In my view, after the initial injury, India fought back the current standoff in Ladakh with great determination. But when we look at India’s strategy to deal with China’s long-term challenge, there are some fundamental flaws in it. The absence of a national security strategy in India is the first constraint that hinders the development of a comprehensive plan to deal with our external threats. The challenges to India’s national, regional and global objectives need to be clearly addressed by the Chinese side. After clearly understanding the threats, we can formulate an approach to counter them.

India’s foreign policy has to decide the direction
India is currently associated with several bilateral and multilateral organizations such as the Quad, which are formed to respond to China’s aggression in the region. The NSS will help define the expectations and limits of these arrangements and India’s dialogue strategy. India is facing challenges such as Islamic terrorism both on its borders and from Afghanistan. Competition between the US and China is increasing in the Indo-Pacific region and trade and technology are now being used as weapons. Under these circumstances, India’s foreign policy options and direction need to be carefully considered.
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Difficult to compete with China with budget
The NSS will also be instrumental in the formulation of a national security strategy and a military capability development plan. The appointment of Chief of Defense Staff is a positive step and will help in taking forward the procurement priority of the three services. However, capacity development depends on two things, budget and strategy. In the absence of a national strategy, the army is strengthened to plan its modernization mainly on the basis of budget. This is a serious problem as the gap between the defense budgets of India and China will continue to widen in the times to come. The Indian army cannot compete with the Chinese army in terms of budget but can generate strategic thinking to develop appropriate capabilities.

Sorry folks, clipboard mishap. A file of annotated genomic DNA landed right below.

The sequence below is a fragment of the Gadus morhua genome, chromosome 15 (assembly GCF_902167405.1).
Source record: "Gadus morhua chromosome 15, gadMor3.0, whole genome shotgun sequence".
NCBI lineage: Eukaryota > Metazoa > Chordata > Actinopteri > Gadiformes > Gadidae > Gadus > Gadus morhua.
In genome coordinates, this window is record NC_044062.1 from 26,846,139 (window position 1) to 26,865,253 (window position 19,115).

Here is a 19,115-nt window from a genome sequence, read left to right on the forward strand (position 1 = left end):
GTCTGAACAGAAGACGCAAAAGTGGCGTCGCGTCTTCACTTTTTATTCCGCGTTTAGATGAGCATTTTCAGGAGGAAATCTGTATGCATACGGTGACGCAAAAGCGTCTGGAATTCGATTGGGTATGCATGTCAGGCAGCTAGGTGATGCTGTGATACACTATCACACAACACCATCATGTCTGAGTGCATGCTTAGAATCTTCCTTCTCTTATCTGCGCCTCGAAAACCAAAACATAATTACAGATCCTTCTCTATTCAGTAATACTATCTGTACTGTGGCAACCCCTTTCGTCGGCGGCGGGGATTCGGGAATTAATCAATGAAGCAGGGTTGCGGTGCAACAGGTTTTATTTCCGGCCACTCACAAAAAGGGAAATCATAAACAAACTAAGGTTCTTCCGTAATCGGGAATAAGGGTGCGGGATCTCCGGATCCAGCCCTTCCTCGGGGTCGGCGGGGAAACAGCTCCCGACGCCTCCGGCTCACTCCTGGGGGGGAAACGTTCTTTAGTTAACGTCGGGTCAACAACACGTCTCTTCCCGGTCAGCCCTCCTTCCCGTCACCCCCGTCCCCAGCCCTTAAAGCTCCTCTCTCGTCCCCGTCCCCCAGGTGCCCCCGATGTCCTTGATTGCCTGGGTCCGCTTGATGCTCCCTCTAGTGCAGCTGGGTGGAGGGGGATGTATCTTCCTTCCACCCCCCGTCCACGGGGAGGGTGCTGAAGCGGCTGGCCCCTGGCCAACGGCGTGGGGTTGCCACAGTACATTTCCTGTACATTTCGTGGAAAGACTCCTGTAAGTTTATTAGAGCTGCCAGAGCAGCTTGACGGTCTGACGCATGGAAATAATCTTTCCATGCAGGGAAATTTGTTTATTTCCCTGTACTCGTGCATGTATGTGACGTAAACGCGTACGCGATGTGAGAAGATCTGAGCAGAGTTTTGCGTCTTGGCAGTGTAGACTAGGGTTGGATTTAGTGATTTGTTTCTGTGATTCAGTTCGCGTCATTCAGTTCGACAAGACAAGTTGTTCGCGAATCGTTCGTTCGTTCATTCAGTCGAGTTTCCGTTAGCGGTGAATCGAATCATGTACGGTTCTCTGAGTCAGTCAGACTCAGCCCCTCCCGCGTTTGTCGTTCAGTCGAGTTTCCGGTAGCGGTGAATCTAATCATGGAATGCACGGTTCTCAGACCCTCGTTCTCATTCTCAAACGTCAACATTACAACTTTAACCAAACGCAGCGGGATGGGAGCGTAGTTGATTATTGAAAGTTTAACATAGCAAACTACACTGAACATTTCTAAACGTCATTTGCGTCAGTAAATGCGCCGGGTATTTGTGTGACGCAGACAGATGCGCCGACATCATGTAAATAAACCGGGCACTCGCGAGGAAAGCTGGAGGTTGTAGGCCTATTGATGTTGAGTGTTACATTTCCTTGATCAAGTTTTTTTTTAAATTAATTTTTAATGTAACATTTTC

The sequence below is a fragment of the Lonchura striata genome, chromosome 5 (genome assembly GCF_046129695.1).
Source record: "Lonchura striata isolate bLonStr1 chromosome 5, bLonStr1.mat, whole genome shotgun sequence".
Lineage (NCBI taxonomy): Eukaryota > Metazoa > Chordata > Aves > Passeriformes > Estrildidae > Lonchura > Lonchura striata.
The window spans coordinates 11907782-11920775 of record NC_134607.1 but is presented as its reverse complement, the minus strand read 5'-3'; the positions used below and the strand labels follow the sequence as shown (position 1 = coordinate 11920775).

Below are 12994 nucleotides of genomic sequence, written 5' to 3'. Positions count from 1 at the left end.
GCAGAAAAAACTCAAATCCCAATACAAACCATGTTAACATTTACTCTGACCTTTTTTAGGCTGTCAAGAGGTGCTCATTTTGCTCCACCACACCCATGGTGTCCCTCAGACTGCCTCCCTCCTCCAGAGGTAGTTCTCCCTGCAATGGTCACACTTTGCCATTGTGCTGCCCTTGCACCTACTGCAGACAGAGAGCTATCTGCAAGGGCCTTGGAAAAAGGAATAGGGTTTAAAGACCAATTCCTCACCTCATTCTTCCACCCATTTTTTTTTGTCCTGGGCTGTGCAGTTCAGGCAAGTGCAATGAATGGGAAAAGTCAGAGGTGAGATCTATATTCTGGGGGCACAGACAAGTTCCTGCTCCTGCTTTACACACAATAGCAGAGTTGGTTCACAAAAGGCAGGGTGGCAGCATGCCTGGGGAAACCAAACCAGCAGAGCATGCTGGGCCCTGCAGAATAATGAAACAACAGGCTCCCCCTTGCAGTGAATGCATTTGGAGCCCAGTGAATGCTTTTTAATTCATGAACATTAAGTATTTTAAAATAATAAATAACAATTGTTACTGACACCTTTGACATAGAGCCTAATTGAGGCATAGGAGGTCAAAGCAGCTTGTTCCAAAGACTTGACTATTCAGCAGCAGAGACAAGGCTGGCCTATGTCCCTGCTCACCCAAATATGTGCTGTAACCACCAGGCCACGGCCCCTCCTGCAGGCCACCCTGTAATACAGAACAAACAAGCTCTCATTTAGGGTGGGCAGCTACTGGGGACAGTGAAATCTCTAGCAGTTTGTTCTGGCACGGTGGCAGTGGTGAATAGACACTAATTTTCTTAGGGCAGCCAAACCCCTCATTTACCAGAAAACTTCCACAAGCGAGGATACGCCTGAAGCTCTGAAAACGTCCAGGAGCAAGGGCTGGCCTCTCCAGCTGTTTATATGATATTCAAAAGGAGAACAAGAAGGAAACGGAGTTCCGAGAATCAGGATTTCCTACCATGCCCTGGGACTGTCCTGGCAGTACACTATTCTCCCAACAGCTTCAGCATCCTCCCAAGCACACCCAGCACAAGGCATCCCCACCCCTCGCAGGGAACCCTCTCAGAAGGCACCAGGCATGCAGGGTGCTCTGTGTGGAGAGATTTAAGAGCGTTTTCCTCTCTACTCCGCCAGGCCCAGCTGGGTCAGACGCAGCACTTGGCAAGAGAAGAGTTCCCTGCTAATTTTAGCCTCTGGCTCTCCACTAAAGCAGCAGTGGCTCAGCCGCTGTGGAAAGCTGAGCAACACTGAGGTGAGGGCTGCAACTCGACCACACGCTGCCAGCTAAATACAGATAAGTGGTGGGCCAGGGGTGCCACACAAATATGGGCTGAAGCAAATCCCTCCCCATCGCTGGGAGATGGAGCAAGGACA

ITBP should work under the leadership of the army
India’s LAC management strategy also needs to be reconsidered. At present, there is a system of dual control on the LAC. Both the Army and the Indo-Tibetan Border Police (ITBP) are stationed in the region and report to two different ministries. Technically the LAC is the responsibility of the ITBP whereas the response to all major incidents is led by the Army. In future, the conflict on the LAC may increase further, in such a situation, the army should come forward as a ‘lead agency’ under whose command the ITBP should be placed.
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Military presence and strategy both necessary
The LAC management strategy should also focus on the development of border areas. While the military presence is necessary for border defense, civil settlements, grazing rights and for strengthening India’s border claims. China is already adopting such a strategy in building over 600 ‘Xiaokang Border Defense Villages’ along the LAC and the border with Bhutan. India is fully prepared to deal with any immediate Chinese provocation along the LAC. He now has to devise a long-term strategy to deal with the growing power of China.